The Chartered Management Institute’s National Management Salary Survey shows that the gulf between reward and remuneration at the top continues to inflate, while average pay remains flat. Ann Francke, Chief Executive at CMI says, it is time to burst the bonus boom balloon?
Executive pay has been a mainstream news topic in recent years. There has been substantial public outcry over “fat cat” salaries, particularly when juxtaposed against high-profile failings, as seen in the City, which contributed to the economic crash. We’ve lost sight of the fact that exceptional rewards were once, rightly, reserved for exceptional performance and not just for ‘turning up’. Worse still, we’ve seen some businesses making extravagant rewards for failure that has been at the expense of others, as well as practice that has turned out to be damaging and unethical.
For several years, CMI and XpertHR’s annual National Management Salary Survey has shown many managers have endured below-inflation pay rises, unsurprising given the current economy. This year though, the results show some inflation-busting gains, but only at the top levels. Company directors have enjoyed pay increases almost twice the size of the average UK executive over the last 12 months, with the differences largely due to sharp percentage increases in bonus payments at top levels compared with previous years. The gap widens further still among the sample of chief executives, whose pay rose five times as much as that of the average executive: as much as 15.8 percent including bonuses.
Across the whole sample of 43,000 UK executives, basic salaries plus bonuses rose just 3.0 percent on average last year, in line with the year before and trailing behind retail price inflation. In contrast, while the average basic salary for directors increased by just 2.7 percent, the figure jumps to 5.3 percent when bonus payments are accounted for. This compares with a much smaller 2.1 percent salary plus bonus rise for directors between 2011 and 2012. Perhaps these individuals have all indeed delivered truly exceptional performance. But, even if that is the case, and the UK’s flat-lining GDP suggests that, just perhaps, not all of them are, is it right that pay at the top outstrips every other layer of the organisation by such a distance? If organisations aren’t performing, leaders shouldn’t get these bumper rewards, especially when pay increases for all other management levels have been so much smaller.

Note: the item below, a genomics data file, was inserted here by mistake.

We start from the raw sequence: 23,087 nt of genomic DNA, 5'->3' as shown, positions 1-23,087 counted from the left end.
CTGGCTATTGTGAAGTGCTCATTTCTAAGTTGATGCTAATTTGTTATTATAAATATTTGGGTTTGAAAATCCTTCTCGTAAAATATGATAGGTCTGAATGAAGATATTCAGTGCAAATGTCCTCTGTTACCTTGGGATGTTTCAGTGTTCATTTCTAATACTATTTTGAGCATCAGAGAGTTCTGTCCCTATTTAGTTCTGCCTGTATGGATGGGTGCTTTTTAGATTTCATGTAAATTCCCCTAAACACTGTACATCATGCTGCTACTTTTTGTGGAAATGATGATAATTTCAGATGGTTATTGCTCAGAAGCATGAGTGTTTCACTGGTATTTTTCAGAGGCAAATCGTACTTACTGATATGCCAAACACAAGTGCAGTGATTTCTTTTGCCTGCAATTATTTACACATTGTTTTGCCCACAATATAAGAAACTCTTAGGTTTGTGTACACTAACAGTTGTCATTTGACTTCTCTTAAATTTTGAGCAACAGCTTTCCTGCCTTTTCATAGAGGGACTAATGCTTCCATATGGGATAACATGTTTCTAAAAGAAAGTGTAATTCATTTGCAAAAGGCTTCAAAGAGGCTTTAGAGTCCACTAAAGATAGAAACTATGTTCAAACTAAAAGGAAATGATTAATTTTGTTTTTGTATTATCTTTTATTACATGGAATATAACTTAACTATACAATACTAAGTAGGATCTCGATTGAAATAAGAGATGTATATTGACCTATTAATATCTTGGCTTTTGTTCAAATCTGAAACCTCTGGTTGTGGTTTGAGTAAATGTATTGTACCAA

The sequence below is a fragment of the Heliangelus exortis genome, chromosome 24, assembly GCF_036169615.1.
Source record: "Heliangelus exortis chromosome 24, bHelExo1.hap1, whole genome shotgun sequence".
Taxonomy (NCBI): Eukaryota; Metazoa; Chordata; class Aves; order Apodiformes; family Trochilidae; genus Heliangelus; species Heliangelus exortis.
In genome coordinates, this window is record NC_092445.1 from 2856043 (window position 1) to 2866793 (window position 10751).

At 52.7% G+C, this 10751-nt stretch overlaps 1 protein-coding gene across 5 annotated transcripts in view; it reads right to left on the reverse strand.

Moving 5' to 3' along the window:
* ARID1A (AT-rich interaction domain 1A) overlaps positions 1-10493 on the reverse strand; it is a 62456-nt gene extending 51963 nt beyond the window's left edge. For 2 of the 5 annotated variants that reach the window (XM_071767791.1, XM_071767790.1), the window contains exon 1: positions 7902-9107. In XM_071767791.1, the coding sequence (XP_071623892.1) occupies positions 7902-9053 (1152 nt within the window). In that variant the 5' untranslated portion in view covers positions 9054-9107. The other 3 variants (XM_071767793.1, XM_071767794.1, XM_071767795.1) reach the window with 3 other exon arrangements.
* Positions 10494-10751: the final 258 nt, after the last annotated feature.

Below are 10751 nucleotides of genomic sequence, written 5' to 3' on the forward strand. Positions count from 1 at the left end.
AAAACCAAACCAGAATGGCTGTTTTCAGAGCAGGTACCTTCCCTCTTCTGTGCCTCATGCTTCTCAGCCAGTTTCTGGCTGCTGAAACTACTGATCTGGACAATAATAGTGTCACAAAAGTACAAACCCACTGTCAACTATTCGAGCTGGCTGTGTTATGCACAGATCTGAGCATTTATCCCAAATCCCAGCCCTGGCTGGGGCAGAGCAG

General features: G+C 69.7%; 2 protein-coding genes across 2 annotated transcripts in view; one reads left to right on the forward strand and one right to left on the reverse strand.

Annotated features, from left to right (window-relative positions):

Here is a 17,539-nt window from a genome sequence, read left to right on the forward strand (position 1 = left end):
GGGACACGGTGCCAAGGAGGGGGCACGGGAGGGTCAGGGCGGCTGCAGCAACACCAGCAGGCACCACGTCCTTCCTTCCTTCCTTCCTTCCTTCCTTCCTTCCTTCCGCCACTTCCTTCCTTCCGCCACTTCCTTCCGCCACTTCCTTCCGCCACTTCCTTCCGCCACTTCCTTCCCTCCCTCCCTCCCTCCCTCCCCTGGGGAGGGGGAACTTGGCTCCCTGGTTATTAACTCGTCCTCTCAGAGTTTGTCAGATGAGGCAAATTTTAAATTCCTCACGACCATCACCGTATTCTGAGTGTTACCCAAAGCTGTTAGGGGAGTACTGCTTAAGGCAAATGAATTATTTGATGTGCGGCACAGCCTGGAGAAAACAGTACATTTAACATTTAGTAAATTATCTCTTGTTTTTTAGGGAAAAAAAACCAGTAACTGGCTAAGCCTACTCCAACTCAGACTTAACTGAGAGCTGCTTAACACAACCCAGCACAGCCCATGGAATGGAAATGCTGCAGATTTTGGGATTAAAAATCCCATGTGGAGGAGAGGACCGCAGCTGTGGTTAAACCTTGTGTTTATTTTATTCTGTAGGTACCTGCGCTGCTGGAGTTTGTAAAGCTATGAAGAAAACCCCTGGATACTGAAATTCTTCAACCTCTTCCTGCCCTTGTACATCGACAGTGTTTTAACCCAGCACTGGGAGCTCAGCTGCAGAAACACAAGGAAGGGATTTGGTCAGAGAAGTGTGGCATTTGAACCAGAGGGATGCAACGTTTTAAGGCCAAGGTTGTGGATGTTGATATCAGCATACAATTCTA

This situation risks top managers become more distanced from employees at a time when employees’ pay, including more junior management tiers, is being eroded by inflation, when economic growth is limited or non-existent, and when the quality of working life is being undermined as working hours rise. Under these circumstances, more than ever, managers need to build employee engagement and a shared commitment to success. The Government is edging towards reforms to give shareholders more power to rein in executive pay, but companies also need to look at it themselves. Those responsible for setting pay should consider mechanisms that link the pay of top managers and other employees. At a time when too many companies are hitting the headlines for the wrong reasons, John Lewis’s recent 17 per cent bonus payment to all its 84,700 members, from shop-floor assistant to CEO, is a great example.
Models that increase employee ownership of their businesses should be encouraged, as long as this isn’t at the cost of basic employment rights. Companies should also track directors’ pay against both wider management and employee salaries and overall corporate performance to be clear where pay rewards are really justified. Fundamentally though, the question of high pay begs questions of how companies can move beyond narrow notions of shareholder value to make pay fairer and also more effective. The Salz review of Barclays’ business practices found that pay “tended to reward revenue generation rather than serving the interests of customers and clients”, and they are not alone. Other chief executives have recently enjoyed huge pay-offs on the basis of high stock market valuations which often overlook the broader context of their business. Astronomical pay can only be justified by stellar performance. Without that link and without a sense of fair play across organisations, top pay levels risk corroding employee engagement and trust in management, just when we need it most.